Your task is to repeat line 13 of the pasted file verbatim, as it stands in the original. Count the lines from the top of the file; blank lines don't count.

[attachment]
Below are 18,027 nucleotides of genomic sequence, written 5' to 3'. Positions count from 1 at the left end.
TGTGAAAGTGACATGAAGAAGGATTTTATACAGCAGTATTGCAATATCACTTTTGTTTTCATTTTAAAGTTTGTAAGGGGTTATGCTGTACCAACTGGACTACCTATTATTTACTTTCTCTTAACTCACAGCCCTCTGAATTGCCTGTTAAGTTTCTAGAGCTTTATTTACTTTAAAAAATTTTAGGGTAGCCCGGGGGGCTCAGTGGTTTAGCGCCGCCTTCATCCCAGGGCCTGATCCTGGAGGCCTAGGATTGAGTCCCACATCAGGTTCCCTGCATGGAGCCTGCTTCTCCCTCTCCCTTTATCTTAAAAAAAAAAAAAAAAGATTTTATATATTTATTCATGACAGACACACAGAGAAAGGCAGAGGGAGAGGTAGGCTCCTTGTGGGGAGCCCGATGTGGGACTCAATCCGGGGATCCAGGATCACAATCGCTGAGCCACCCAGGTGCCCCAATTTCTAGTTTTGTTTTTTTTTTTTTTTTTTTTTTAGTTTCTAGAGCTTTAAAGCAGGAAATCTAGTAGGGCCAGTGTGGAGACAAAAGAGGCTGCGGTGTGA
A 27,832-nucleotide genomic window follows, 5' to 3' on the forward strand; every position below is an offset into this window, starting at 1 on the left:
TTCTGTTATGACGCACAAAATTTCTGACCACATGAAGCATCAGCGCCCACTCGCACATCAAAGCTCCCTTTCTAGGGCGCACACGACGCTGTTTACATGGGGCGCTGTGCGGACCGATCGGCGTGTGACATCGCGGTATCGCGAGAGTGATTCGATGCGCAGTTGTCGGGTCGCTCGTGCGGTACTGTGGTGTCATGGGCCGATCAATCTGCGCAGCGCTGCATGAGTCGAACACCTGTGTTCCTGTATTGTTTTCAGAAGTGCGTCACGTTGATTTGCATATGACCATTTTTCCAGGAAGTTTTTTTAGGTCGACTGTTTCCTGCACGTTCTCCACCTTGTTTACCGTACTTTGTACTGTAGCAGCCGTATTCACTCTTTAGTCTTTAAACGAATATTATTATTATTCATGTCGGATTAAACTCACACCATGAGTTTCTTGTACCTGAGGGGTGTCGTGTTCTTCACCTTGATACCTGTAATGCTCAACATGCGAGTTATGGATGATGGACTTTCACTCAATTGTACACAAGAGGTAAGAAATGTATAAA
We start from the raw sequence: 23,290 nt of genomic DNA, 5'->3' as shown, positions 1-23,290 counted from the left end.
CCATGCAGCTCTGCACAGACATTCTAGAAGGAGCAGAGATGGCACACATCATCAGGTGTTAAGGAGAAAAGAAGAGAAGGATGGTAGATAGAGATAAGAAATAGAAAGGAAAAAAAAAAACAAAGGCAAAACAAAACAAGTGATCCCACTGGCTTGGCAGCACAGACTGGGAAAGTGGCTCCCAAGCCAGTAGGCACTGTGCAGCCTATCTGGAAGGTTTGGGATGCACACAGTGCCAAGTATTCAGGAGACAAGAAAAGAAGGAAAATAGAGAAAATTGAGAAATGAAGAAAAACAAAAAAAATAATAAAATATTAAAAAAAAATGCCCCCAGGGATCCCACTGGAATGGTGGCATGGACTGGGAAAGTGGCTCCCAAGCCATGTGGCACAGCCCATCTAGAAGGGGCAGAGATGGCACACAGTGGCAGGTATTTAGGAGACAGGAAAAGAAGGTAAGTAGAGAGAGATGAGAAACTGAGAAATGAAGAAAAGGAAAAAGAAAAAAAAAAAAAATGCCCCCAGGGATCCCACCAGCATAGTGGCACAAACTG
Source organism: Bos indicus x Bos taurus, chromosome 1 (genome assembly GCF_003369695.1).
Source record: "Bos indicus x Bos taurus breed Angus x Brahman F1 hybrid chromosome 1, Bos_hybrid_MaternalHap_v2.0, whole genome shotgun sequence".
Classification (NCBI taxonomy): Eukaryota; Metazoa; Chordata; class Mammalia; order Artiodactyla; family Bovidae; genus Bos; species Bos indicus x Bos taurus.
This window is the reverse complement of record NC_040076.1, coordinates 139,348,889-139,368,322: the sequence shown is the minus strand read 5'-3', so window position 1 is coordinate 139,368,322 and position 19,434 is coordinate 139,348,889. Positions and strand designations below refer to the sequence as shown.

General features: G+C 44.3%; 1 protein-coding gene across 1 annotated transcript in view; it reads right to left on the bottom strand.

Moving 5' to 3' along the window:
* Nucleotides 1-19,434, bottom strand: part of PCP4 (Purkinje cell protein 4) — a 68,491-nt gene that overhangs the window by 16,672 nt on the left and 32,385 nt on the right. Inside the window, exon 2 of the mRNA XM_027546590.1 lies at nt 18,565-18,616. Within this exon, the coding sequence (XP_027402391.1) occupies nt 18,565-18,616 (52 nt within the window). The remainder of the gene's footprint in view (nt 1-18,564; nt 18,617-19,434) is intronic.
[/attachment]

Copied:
* Nucleotides 1-19,434, bottom strand: part of PCP4 (Purkinje cell protein 4) — a 68,491-nt gene that overhangs the window by 16,672 nt on the left and 32,385 nt on the right. Inside the window, exon 2 of the mRNA XM_027546590.1 lies at nt 18,565-18,616. Within this exon, the coding sequence (XP_027402391.1) occupies nt 18,565-18,616 (52 nt within the window). The remainder of the gene's footprint in view (nt 1-18,564; nt 18,617-19,434) is intronic.